Father Michael touched Mama’s arm for support. ‘Let the little maid go to her aunt, I beg you, in the name of all that is holy.’ Then he turned to the constables. ‘Do as you are bid but there are those who’ll look favourably upon us, I pray. Send word to Wintergill. They will vouchsafe for our good conduct.’

He pressed Nonie close to his cloak and whispered in her ear, ‘You must dress warmly for the journey and take provisions, for I fear more snow in these leaden skies.’ Then he turned back to the parson. ‘Let the child go, for pity’s sake.’

Parson Bentley was in no mood for leniency. ‘You will all walk like prisoners. The Justice will decide what to do with miscreants. You, priest, are a disgrace to your cloth. Have you no shame in perilling souls?’ Nonie cowered as the raven turned on the holy man with disdain.

‘'Tis you, sir,’ answered Father Michael bravely, ‘who shames our calling with the coldness of your charity. It is many miles to walk to the Justice’s lodgings in this bleak weather, a long walk for a child and a widow. In the name of our Lord and His Virgin Mother, be merciful. We must all answer at the Day of Judgement.’

‘Silence, priest. This be my parish and I decide how best to humble the proud. The mother must be taught a lesson in humility and the child be shown that all yuletide celebrations are forbidden by law. This lesson she will never forget.’ His lips curled into a tight line. Nonie peered out from behind her mother, not understanding the man’s words. Her blue eyes filled with tears.

The black crow man looked long and hard at her as if fighting some inner weakness within himself. ‘I will show mercy on the maid, but she must first walk five miles for her penance.’

Father Michael turned back, holding his hand up in protest. ‘Shame on you. Be wary, man of the cloth, that you do not wander too far from the path … I see a cold end for you if you proceed with this business.’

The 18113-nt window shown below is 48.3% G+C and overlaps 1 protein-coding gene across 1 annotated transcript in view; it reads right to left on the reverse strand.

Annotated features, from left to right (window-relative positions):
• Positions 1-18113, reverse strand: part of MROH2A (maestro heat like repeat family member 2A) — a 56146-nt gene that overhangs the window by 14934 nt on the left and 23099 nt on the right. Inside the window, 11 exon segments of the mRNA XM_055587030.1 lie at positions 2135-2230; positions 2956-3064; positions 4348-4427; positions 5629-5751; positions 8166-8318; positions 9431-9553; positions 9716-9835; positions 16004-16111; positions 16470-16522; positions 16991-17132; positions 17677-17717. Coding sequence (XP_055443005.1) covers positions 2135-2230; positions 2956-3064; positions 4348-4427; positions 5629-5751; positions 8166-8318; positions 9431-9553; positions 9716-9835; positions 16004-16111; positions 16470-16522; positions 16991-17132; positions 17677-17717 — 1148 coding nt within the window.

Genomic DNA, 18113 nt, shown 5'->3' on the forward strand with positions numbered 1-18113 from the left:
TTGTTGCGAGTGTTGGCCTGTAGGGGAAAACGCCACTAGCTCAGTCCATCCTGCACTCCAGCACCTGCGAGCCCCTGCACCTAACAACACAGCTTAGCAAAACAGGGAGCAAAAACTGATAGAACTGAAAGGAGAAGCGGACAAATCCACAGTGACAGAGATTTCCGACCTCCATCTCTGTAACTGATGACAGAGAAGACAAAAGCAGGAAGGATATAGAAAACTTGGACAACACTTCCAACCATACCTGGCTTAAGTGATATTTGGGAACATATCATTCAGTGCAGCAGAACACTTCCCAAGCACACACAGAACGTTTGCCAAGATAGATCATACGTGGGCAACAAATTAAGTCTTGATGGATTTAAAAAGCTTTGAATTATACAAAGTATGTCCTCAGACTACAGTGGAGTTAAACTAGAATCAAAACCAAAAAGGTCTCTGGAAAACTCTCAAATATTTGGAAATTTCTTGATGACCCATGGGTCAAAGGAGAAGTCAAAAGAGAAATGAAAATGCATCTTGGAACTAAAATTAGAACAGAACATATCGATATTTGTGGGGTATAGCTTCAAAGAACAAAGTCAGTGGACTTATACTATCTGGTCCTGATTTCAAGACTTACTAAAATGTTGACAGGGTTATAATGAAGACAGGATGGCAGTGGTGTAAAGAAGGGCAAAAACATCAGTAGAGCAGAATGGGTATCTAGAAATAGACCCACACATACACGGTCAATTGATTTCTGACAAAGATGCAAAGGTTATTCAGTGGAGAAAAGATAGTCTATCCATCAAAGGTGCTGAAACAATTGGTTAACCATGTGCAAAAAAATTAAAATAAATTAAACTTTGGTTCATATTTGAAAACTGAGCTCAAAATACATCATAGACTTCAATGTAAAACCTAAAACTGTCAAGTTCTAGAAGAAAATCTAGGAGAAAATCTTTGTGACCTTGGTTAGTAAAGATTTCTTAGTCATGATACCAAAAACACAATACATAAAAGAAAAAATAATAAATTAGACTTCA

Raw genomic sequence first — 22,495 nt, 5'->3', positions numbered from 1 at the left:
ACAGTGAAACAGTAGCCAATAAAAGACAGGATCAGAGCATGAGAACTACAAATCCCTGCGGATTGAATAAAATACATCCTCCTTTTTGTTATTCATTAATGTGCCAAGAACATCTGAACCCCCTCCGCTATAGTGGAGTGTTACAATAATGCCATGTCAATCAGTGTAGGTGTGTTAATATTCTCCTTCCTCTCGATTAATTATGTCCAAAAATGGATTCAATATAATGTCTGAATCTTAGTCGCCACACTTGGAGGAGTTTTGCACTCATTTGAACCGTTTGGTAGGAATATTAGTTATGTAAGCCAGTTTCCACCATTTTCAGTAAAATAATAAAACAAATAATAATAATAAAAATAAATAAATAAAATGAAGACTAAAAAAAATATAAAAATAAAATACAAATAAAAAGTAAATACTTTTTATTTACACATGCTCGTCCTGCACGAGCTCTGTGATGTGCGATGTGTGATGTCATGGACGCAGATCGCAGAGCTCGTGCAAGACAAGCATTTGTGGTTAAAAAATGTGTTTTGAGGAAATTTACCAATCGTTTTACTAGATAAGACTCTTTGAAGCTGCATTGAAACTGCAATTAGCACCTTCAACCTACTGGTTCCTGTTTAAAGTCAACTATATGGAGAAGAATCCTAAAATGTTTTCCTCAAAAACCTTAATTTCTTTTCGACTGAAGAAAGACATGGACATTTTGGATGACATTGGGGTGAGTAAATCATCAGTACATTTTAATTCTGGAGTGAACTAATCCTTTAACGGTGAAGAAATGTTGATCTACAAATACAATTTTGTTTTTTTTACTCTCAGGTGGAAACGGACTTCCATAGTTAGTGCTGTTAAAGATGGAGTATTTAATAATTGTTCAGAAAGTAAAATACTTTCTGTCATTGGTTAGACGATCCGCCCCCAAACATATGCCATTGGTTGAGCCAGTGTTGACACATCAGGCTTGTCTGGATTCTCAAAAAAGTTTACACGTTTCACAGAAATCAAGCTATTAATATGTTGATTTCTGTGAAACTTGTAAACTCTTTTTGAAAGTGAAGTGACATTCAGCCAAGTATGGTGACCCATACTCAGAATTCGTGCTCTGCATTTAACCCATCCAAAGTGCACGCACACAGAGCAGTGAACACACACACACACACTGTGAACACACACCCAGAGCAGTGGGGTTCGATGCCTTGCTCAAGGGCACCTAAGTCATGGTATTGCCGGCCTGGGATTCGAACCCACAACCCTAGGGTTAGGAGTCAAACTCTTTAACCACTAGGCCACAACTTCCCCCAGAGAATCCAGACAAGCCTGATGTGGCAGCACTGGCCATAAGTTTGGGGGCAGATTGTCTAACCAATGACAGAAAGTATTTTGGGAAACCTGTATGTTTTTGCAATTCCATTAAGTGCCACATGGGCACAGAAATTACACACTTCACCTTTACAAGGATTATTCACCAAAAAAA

The crow man laughed in his face. ‘I take no heed of your devil’s words.’

Mother wrapped them warm against the weather but it started to snow again an hour into their journey. Even the thick wrapped cloaks were no match for the swirling storm.

At first Anona set out gaily, thinking this some game, but as the storm blew them in all directions at once, she began to cry out with cold and whimpered under the shelter of her mother’s cloak. They took refuge in a barn close to an inn where there was the noise of merriment and ale drinking. Then they were housed as common criminals and she cried for her warm mattress and feather quilt.

‘We must make do with straw, tonight. Tomorrow will be a better day,’ Mama promised hopefully. ‘I will give the guard our fine lace collars to buy us some food. You will soon be on your way homewards to Aunt Hepzi.’

Father Michael looked weary and ill, but slept fitfully by their side, guarding them from rude enquiries and jeers.

Anona sunk into the folds of her cloak, not understanding why the black crow was so angered by a goose roasting. Her hems were sodden with melted snow and there was a stench of dung and hay. Mama tried to shame the constables who escorted them from Bankwell House into helping them. How could they sleep easy knowing how in times past Papa had helped their families? Mama was kind to old Will Carr and kept him in his cottage long after he could not do a day’s work.

Thomas Carr kept glancing in their direction.